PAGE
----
A UNITED STATES judge has sentenced Trinidadian Doreen Alexander-Durity, the former wife of naturalised US citizen Balram “Balo” Maharaj, to 20 years in prison for her involvement in his kidnapping in 2005.
Alexander-Durity, 48, of Arima, was the last of 12 Trinidadians to be prosecuted in the United States for Maharaj’s kidnapping and ultimate death while in the hands of his abductors.
US District Judge Emmet G Sullivan imposed the sentence on Wednesday and also ordered that Alexan-
der-Durity serve five years of supervised release, following her prison term.
Commenting on the swift pace with which the matter was determined, Attorney General Anand Ramlogan yesterday said the system of justice in the US was one that was worthy of emulation.
He told the Express during a telephone interview that Alexander-Durity’s conviction was facilitated by her swift extradition from this country in April. Ramlogan said it was the Government’s intention to adopt some of the measures used in the United States’ justice system into our own to ensure speedy justice in this country.
“The Government is committed to working with the United States and implementing some of its measures to ensure quick justice in this country,” said Ramlogan.
Maharaj, 62, a Trinidadian citizen, was kidnapped from the Samaan Tree Bar in Aranjuez on April 6, 2005, and later murdered. A $3 million ransom demand was not paid for his safe release. His remains were found in two containers, deep inside the Santa Cruz forest, on January 8, the following year.
The United States Department of Justice yesterday issued a media release stating Alexander-Durity, 48, pleaded guilty on October 3 to the lesser count of conspiracy to commit hostage-taking as opposed to the initial charge of conspiracy to commit hostage-taking that resulted in death.
The case against Alexander-Durity was that she initiated Maharaj’s kidnapping by providing information to his abductors that allowed them to identify and locate him.
The release stated Alexander-Durity alerted the kidnappers to Maharaj’s visits to this country, “gave them information on his wealth, which was used to calculate the ransom, and reassured the kidnappers they had the right man after the ransom negotiations went awry”.
In late 2009, Alexander-Durity was indicted in the United States for Maharaj’s kidnapping by a grand jury at the US District Court for the District of Columbia, Washington DC.
The three-count indictment had alleged that she, along with Anderson Straker and others, conspired to kidnap both Maharaj and his son Dinesh Maharaj between the period January 1 and February 28, 2005.
The indictment had also alleged Alexander-Durity aided and abetted the seizure or detention of Balram Maharaj in order to compel a third party to pay a ransom between March 1 and April 15, 2005, resulting in his death.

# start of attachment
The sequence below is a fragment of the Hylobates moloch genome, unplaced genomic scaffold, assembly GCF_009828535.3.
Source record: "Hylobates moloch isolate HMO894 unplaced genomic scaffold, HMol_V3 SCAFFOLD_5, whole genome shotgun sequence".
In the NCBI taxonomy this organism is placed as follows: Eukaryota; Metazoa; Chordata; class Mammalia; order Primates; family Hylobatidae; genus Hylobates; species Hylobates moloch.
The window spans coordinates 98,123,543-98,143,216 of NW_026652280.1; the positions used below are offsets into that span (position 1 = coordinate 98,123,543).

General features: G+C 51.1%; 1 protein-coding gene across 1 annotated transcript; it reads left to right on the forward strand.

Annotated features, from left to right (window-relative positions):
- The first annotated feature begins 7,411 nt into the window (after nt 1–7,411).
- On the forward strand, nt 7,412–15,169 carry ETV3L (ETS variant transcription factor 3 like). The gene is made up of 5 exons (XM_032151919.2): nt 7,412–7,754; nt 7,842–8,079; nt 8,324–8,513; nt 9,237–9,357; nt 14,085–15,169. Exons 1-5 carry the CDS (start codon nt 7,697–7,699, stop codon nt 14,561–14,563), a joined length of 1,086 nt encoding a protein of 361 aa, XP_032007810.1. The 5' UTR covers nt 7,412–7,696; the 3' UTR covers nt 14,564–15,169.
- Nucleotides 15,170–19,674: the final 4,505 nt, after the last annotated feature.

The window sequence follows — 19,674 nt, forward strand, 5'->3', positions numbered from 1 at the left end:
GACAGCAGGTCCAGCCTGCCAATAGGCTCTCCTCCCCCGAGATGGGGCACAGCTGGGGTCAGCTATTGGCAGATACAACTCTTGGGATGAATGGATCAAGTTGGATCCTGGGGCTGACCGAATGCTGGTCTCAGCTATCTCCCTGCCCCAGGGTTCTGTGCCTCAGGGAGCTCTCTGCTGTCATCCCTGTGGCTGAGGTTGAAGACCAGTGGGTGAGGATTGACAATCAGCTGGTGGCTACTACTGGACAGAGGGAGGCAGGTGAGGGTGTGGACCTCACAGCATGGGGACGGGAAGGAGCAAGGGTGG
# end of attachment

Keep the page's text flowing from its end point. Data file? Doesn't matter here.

Agents from the Federal Bureau of Investigations (FBI) met with Alexander-Durity in this country in November 2009 as they sought to have her willingly agree to be prosecuted in the United States, but she declined.
On November 5, 2011, Straker, 39, along with six other Trinidadian nationals—Zion Clarke, 35; former Defence Force special forces soldier Ricardo De Four, 40; Kevon “Ketchit” Demerieux, 30; Kevin “Shaka” Nixon, 35; Wayne “Ninja” Pierre, 44; and Christopher “Boyie” Sealey, 41—were all sentenced to life in prison by Judge John Bates in the US District Court for the District of Columbia.
They are all currently serving their sentences in a United States prison.
Prior to the 2009 trial, four others pleaded guilty to two charges: hostage-taking resulting in death, and conspiracy to commit hostage-taking resulting in death.
The four are former Defence Force officer Jason Percival, 39; Russell Jerry Joseph, 39; Winston Gittens, 47; and former Special Forces soldier Leon Nurse, 48.
Chief Magistrate Marcia Ayers-Caesar had ordered Alexander-Durity be extradited to the United States in April of last year, but this order was challenged at the Hall of Justice in Port of Spain.
Alexander-Durity had filed a writ of habeas corpus to prevent her from being extradited, but this was dismissed by Justice Frank Seepersad. She was extradited in April 2013.
The case was investigated by the FBI’s Miami Division Extraterritorial Squad, with the assistance of the Criminal Division’s Office of International Affairs and the FBI’s Legal Attache’s Office in Port of Spain, the Anti-Kidnapping Squad and the Homicide Bureau of Investigations.